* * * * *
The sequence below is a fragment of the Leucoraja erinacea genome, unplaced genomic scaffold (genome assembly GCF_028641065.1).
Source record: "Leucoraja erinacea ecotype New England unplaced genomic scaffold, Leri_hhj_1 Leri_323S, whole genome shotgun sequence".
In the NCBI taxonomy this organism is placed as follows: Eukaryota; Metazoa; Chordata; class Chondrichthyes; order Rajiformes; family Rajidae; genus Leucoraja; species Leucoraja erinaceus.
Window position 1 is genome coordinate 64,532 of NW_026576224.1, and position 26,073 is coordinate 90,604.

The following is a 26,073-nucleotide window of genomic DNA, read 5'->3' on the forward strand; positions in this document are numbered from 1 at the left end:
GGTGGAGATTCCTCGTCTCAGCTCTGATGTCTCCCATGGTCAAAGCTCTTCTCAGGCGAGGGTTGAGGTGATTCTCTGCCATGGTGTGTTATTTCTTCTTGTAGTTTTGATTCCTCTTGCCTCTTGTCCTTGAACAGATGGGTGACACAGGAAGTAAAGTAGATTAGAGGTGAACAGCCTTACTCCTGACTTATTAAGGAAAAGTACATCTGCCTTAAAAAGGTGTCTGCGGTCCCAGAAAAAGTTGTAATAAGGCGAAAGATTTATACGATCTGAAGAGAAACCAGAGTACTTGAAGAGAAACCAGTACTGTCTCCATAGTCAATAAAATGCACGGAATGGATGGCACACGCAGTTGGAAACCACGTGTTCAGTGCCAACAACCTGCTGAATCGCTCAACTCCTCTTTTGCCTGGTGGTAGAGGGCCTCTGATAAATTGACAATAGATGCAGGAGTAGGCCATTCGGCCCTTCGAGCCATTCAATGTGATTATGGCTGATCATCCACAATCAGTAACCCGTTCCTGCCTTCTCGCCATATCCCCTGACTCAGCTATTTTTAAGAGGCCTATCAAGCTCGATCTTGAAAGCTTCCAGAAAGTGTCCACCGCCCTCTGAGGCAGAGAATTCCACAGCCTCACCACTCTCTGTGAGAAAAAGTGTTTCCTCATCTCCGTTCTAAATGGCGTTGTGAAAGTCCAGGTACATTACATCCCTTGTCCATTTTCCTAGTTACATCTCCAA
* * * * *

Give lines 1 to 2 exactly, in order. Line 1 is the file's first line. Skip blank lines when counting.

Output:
The sequence below is a fragment of the Leucoraja erinacea genome, unplaced genomic scaffold (genome assembly GCF_028641065.1).
Source record: "Leucoraja erinacea ecotype New England unplaced genomic scaffold, Leri_hhj_1 Leri_323S, whole genome shotgun sequence".